The Chinamen's auctioneers fatten and thrive, the Chinese fatten and thrive, and the Europeans seem emaciated and spirit broken. The prevalence of such a state of affairs is a disgrace to the Empire city ; from a health point of view it is to be deplored ; the unfailing visits of influenza have been attributed to many causes, but the right one has been passed over. These outbreaks have been known from time immemorial in Asia, and but seldom amongst Europeans, until the fell tide of Asiatic immigration set in. It is at least reasonable to suppose that filth and dirt will conduce to disease, and where would you find a filthier and dirtier race than the majority of the Chinese that infest our cities and add corruption to our nether world?
Surely this Chinese competition, with its concatenation of horrors, is worthy the serious attention of our legislators ; before too late every means, even extreme measures, should be taken to stop this influx of inferiority. It must be manifest that their contact and intermarriage is disastrous to the preservation of the highest qualities of our race. Stockowners do not think of importing inferior breeds. Is the breed of New Zealanders to be deemed of no consideration? To compete with them we will have to adopt their mode of living ; our marriage laws and customs will have of necessity to be set at defiance. These are the concomitants of the present. To clothe these facts in less uncouth language would be to lessen the impression to outsiders. This is a national question. Even Prohibition and half million surpluses, real or fictitious, sink into insignificance. The law of nations will no doubt be involved, but the progress of the rapidly expanding evil, admits of no delay in seeking means for its arrest.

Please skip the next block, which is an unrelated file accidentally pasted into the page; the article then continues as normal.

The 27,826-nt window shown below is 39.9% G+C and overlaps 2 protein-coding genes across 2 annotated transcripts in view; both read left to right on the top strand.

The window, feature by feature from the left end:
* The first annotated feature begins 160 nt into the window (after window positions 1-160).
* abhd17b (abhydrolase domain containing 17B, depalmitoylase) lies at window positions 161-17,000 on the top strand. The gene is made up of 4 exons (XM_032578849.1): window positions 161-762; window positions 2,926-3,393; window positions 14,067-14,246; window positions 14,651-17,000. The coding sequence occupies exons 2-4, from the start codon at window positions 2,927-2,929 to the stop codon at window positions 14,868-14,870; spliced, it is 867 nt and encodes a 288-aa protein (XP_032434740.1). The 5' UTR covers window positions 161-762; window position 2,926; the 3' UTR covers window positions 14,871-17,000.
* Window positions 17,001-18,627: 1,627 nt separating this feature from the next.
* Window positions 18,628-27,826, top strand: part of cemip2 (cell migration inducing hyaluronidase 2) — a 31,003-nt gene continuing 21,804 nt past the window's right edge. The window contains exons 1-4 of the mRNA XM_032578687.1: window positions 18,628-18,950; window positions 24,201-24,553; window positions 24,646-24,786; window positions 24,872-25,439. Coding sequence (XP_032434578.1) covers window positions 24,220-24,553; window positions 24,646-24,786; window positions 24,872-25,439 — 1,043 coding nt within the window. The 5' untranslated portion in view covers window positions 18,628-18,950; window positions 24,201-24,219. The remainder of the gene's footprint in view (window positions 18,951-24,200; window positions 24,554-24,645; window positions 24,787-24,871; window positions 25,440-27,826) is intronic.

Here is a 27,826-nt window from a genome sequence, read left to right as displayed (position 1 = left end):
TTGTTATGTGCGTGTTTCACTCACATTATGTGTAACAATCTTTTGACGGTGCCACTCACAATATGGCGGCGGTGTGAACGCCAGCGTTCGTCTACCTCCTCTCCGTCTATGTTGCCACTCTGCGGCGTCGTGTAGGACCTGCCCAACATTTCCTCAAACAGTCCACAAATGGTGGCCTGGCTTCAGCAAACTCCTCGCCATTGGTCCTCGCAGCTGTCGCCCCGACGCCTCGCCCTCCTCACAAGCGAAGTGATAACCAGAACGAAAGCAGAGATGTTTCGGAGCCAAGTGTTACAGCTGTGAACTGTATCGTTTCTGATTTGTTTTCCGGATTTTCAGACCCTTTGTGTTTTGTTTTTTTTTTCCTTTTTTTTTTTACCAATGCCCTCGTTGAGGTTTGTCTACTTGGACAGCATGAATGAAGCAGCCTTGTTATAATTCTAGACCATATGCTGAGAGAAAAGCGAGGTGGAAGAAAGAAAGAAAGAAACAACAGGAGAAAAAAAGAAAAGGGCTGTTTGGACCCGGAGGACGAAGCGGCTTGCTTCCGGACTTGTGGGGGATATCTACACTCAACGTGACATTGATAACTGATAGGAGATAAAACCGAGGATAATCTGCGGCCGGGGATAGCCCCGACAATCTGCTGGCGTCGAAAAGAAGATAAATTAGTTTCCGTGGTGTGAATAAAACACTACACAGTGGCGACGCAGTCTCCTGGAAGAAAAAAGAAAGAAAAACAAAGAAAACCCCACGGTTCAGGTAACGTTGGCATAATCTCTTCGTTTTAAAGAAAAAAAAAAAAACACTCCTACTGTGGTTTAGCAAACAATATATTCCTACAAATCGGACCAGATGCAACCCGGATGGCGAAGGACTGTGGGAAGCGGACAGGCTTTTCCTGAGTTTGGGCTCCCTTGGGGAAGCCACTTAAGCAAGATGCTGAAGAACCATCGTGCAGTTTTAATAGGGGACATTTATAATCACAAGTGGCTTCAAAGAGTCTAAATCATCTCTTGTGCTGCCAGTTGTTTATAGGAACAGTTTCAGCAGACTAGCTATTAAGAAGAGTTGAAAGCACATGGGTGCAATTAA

We may buy with you, sell with you, talk with you (per post), but we will neither live with you, sit with you, eat with you. If there is over to be a United Australia, it will be caused from a study of this evil. Up then you Legislators, sink your minor grievances, and arm yourselves with the old indomitable spirit of our ancestors, the spirit of a Pitt, a Bright, a Macaulay, and grapple with the greatest evil that can befall our favoured land. Your children's heritage may go from them. The reward that you toiled for, that you heaped up a national debt for, is going from you. Better far your grand old Maoris than those scum and outcast of the east who benefit us naught. America was roused afew years back — let us profit by their action ; if we only by it secure that which is dear to English prejudice — an almighty precedent. This is New Zealand's foreign policy. If England be frightened of reprisals she will have to sacrifice her mere Eastern trade, and think instead of her flesh and blood, who are worth an infinity more. The benefits from our connection with China are far outbalanced by the disadvantages. The dictum must be "No more Chinese." If England does interpose we must speak out as Dibbs did on an historical occasion regarding Chicago. We have our own people to consider and should keep pegging away until we remove every yellow-faced horror out of the land.
- ↑ Wellington Sights. AUCTION ROOMS AND CHINESE. [By The Man in the Street.] FAIR PLAY,VOLUME I, ISSUE 23, 2 JULY 1894 http://paperspast.natlib.govt.nz/periodicals/FP18940702.2.22